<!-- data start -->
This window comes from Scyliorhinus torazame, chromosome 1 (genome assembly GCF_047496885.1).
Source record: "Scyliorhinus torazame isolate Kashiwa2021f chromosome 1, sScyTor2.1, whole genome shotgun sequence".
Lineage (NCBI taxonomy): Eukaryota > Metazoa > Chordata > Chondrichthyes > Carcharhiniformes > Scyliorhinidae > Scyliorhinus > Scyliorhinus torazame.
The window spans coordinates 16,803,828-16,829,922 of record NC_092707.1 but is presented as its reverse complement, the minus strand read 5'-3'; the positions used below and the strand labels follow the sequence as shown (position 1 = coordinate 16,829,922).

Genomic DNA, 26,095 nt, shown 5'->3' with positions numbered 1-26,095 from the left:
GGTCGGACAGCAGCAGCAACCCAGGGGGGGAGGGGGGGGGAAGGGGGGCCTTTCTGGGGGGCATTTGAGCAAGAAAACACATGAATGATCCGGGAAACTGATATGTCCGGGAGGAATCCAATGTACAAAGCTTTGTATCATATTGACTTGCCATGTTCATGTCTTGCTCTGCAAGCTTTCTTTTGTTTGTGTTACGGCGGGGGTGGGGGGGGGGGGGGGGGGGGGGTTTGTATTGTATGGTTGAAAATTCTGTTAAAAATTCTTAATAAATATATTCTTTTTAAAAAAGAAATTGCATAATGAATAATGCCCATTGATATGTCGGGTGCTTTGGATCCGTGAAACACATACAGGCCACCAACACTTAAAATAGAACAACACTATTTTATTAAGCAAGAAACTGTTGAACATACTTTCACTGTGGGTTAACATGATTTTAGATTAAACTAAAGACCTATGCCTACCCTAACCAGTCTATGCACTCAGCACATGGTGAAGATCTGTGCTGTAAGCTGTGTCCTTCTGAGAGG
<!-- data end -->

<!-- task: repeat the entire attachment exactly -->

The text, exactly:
This window comes from Scyliorhinus torazame, chromosome 1 (genome assembly GCF_047496885.1).
Source record: "Scyliorhinus torazame isolate Kashiwa2021f chromosome 1, sScyTor2.1, whole genome shotgun sequence".
Lineage (NCBI taxonomy): Eukaryota > Metazoa > Chordata > Chondrichthyes > Carcharhiniformes > Scyliorhinidae > Scyliorhinus > Scyliorhinus torazame.
The window spans coordinates 16,803,828-16,829,922 of record NC_092707.1 but is presented as its reverse complement, the minus strand read 5'-3'; the positions used below and the strand labels follow the sequence as shown (position 1 = coordinate 16,829,922).

Genomic DNA, 26,095 nt, shown 5'->3' with positions numbered 1-26,095 from the left:
GGTCGGACAGCAGCAGCAACCCAGGGGGGGAGGGGGGGGGAAGGGGGGCCTTTCTGGGGGGCATTTGAGCAAGAAAACACATGAATGATCCGGGAAACTGATATGTCCGGGAGGAATCCAATGTACAAAGCTTTGTATCATATTGACTTGCCATGTTCATGTCTTGCTCTGCAAGCTTTCTTTTGTTTGTGTTACGGCGGGGGTGGGGGGGGGGGGGGGGGGGGGGTTTGTATTGTATGGTTGAAAATTCTGTTAAAAATTCTTAATAAATATATTCTTTTTAAAAAAGAAATTGCATAATGAATAATGCCCATTGATATGTCGGGTGCTTTGGATCCGTGAAACACATACAGGCCACCAACACTTAAAATAGAACAACACTATTTTATTAAGCAAGAAACTGTTGAACATACTTTCACTGTGGGTTAACATGATTTTAGATTAAACTAAAGACCTATGCCTACCCTAACCAGTCTATGCACTCAGCACATGGTGAAGATCTGTGCTGTAAGCTGTGTCCTTCTGAGAGG